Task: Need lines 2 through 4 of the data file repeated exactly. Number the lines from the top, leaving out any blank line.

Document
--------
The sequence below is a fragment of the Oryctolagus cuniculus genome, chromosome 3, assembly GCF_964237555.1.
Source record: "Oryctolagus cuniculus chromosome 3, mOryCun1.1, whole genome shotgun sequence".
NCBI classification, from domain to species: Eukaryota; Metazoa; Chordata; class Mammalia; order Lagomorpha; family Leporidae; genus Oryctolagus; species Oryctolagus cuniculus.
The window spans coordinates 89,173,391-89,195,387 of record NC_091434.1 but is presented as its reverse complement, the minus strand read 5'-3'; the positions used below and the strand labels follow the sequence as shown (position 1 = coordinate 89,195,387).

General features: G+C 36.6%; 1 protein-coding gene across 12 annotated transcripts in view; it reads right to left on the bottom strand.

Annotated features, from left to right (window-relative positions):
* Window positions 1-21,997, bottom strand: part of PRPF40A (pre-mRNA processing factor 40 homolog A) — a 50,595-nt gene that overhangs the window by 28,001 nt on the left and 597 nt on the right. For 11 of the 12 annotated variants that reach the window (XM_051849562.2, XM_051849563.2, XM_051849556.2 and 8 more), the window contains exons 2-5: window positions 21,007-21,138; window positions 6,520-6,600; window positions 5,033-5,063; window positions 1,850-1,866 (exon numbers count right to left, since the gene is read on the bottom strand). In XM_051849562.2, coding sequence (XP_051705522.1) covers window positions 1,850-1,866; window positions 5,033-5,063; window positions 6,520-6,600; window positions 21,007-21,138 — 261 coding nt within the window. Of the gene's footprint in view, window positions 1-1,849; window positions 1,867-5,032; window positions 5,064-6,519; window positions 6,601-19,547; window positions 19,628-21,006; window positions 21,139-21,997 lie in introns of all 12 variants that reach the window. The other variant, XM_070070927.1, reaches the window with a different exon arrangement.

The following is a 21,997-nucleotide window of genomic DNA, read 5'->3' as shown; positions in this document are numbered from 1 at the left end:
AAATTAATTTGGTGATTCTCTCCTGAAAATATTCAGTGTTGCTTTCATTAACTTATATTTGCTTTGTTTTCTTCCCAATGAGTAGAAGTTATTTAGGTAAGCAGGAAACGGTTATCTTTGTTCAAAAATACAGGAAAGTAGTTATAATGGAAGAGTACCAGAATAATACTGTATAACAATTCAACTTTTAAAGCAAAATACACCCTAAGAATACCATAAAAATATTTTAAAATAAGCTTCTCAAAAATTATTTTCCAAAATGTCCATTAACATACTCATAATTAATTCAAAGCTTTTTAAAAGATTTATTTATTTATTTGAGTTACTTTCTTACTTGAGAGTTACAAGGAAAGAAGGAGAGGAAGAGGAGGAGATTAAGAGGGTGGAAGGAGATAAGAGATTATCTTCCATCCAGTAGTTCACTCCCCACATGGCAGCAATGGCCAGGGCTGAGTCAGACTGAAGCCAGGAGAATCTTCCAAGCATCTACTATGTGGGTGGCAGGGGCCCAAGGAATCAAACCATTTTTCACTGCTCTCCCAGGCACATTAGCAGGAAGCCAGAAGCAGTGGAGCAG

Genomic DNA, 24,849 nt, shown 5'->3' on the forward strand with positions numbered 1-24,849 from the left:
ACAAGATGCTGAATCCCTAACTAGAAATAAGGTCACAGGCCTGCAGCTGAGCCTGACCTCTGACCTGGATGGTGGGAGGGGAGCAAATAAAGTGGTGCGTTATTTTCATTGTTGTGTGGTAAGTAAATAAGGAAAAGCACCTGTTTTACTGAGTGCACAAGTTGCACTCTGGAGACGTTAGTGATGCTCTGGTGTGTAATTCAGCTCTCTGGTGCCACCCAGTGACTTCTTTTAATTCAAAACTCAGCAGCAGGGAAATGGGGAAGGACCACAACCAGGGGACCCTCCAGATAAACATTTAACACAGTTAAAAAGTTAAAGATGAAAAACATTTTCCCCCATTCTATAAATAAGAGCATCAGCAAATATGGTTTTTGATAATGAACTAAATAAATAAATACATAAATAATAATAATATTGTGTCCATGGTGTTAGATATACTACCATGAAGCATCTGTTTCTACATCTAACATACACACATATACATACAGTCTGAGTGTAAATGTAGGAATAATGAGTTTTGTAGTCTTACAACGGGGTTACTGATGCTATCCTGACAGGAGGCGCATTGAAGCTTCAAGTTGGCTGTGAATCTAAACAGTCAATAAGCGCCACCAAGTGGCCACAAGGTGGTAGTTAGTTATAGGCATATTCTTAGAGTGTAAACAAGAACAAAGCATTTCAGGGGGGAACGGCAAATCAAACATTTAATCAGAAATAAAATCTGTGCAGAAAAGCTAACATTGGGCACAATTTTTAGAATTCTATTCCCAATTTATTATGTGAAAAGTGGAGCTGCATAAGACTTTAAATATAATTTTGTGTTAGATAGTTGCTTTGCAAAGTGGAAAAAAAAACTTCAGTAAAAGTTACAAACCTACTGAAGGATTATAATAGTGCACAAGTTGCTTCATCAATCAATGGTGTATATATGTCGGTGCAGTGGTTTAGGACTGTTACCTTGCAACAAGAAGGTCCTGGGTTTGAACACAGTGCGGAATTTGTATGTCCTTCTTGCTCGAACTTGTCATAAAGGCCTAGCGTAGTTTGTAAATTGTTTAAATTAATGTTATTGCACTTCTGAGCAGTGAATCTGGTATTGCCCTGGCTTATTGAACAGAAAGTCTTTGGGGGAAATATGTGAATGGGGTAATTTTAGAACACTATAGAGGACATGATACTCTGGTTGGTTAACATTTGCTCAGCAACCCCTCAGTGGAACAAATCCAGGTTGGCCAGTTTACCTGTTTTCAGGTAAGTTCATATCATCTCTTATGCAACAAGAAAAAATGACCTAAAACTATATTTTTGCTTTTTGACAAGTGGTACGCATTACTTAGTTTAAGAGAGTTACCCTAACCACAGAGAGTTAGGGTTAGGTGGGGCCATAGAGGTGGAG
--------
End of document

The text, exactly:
Source record: "Oryctolagus cuniculus chromosome 3, mOryCun1.1, whole genome shotgun sequence".
NCBI classification, from domain to species: Eukaryota; Metazoa; Chordata; class Mammalia; order Lagomorpha; family Leporidae; genus Oryctolagus; species Oryctolagus cuniculus.
The window spans coordinates 89,173,391-89,195,387 of record NC_091434.1 but is presented as its reverse complement, the minus strand read 5'-3'; the positions used below and the strand labels follow the sequence as shown (position 1 = coordinate 89,195,387).